The Origin Of Veterans Day

By: Department of Kansas Veterans of Foreign Wars, Chelsey Moran
By: Department of Kansas Veterans of Foreign Wars, Chelsey Moran

Topeka, Kan. (WIBW) - November 11th marks Veterans Day to honor those who have served our country.

In 1921, an unknown World War I American soldier was buried in Arlington National Cemetery. This site, on a hillside overlooking the Potomac River and the city of Washington, became the focal point of reverence for America's veterans.

Similar ceremonies occurred in England and France, where and unknown soldier was buried in each nation's highest place on honor (in England, Westminster Abbey; in France, the Arc de Triomphe). These memorial gestures all too place on November 11, giving universal recognition to the celebrated ending of World War 1 fighting at 11 a.m., November 11, 1918 (the 11th hour of the 11th day of the 11th month). The day became known as "Armistice Day".

Armistice Day officially received its name in America in 1926 through a Congressional resolution. It became a national holiday 12 years later by similar Congressional action. If the idealistic hope had been realized that World War I was "the War to end all Wars," November 11 might still be called Armistice Day. But only a few years after the holiday was proclaimed, war broke in Europe. 16,500,000 Americans took part. 407,000 of them died in service, more than 292,000 in battle.

Realizing that peace was equally preserved by veterans on WW II and Korea, Congress was requested to make this day an occasion to honor those who have served America in all wars. In 1954, President Eisenhower signed a bill proclaiming November 11 as Veterans Day.

On Memorial day, 1958, two more unidentified American war dead were brought from overseas and interred in the plaza beside the unknown soldier of World War I. One was killed in World War II, the other in the Korean War. In 1973, a law passed providing interment of an unknown American from the Vietnam Ward, but none was found for several years. In 1984, an unknown serviceman from that conflict was place alongside the others. To honor these men, symbolic of all Americans who gave their lives in all wars, as Army honor guard, the 3rd U.S. Infantry (The Old Guard), keeps day and night vigil.

A law passed in 1968 changing that national commemoration of Veterans Day to the fourth Monday in October. It soon became apparent, however, that November 11 was a date of historic significance to many Americans. Therefore, in 1978 Congress returned the observance to its traditional date.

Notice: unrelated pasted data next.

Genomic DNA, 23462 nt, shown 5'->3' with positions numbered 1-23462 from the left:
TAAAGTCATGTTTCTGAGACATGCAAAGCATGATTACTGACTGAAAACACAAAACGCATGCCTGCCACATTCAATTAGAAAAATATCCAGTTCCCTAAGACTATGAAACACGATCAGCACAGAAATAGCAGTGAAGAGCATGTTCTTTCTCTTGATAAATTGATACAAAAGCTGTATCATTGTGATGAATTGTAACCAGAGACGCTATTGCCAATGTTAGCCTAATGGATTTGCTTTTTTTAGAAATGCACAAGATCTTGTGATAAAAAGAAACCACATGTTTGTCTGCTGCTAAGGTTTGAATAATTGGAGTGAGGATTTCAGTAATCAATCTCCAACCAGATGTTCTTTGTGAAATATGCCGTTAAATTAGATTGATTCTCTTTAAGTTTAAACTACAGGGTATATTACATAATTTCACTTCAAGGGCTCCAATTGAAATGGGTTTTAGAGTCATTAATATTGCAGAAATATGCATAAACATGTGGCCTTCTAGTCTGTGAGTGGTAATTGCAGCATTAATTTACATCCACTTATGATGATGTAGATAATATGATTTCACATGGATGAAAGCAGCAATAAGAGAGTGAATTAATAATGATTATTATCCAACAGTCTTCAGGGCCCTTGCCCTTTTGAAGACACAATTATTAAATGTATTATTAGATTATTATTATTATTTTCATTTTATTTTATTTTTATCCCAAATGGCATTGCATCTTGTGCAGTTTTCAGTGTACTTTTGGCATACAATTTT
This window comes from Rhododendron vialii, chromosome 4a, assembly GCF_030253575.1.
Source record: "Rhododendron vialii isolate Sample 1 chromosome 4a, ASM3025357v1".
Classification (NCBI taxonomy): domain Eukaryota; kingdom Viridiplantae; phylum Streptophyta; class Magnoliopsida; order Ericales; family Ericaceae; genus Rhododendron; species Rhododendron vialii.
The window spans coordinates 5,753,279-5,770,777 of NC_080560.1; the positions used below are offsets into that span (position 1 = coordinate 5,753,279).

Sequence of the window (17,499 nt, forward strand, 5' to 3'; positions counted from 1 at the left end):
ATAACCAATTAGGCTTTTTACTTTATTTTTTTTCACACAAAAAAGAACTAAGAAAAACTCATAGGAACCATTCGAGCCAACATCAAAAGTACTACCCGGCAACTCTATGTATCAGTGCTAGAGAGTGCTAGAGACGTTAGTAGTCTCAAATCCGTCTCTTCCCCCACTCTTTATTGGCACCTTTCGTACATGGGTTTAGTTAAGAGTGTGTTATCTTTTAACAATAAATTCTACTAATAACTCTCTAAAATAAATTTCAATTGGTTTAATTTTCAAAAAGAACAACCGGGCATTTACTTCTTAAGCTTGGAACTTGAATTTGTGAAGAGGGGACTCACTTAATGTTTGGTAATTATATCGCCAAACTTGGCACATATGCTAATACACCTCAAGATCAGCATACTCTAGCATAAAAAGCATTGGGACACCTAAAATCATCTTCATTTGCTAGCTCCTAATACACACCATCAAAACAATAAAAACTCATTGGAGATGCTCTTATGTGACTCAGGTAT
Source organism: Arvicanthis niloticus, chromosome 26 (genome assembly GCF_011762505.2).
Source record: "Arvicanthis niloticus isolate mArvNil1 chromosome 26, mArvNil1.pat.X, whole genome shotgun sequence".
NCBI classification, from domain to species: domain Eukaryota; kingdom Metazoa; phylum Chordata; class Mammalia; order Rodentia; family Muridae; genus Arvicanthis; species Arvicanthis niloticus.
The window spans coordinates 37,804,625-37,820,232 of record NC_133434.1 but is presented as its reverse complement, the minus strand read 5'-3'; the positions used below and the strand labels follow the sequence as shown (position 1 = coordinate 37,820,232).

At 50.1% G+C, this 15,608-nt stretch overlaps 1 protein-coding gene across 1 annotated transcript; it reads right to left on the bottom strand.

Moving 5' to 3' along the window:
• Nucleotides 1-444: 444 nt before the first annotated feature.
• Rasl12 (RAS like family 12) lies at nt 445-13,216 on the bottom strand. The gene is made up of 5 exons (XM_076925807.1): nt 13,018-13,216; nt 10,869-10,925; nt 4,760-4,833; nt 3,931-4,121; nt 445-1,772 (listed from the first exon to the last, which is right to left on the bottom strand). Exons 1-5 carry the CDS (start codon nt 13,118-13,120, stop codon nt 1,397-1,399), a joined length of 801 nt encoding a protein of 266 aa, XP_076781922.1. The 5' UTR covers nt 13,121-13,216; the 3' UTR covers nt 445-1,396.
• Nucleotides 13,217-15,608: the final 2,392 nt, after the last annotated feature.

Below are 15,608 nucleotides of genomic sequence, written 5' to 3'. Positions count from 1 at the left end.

The focal point for official, national ceremonies for Veterans Day continues to be the memorial amphitheater built around the Tomb of the Unknowns. At 11 a.m. on November 11, a combined color guard representing all military services executes "Present Arms" at the tomb. The nation's tribute to its war dead is symbolized by laying of a presidential wreath. The bugles plays "taps". The rest of the ceremony takes place in the amphitheater.

Every year the President of the United States urges All Americans to honor the commitment of our Veterans through appropriate public ceremonies.

Facts about Tomb of the Unknown Soldier:
-His gloves are wet to he does not lose his grip on the rifle
-He carries the rifle on the shoulder away from the tomb.
-The guards are changed every 30 minutes, 24 hours a day, 365 days a year.
-The guard must stand between 5'10" and 6'2" and his waist size must be no bigger than 30".
-The guard takes 21 steps during his walk across the tomb. It alludes to the 21 gun salute.
-The guard also hesitates for 21 seconds after his about face to begin his return walk.
-The guards cannot drink any alcohol or swear in public for the rest of their lives.
-They must also commit two years to guard the tomb and live in the barracks underneath it.
-They must not disgrace the uniform or the tomb in any way.
-The first six months that a guard is on duty, he cannot talk to anyone or watch television. Anytime away from the tomb is spent studying the 175 people who are laid to rest at Arlington National Cemetery.
-They have very thick soled shoes to keep the heat and cold from their feet. They also have metal heal plates to make the loud clicking sound as they come to a halt.


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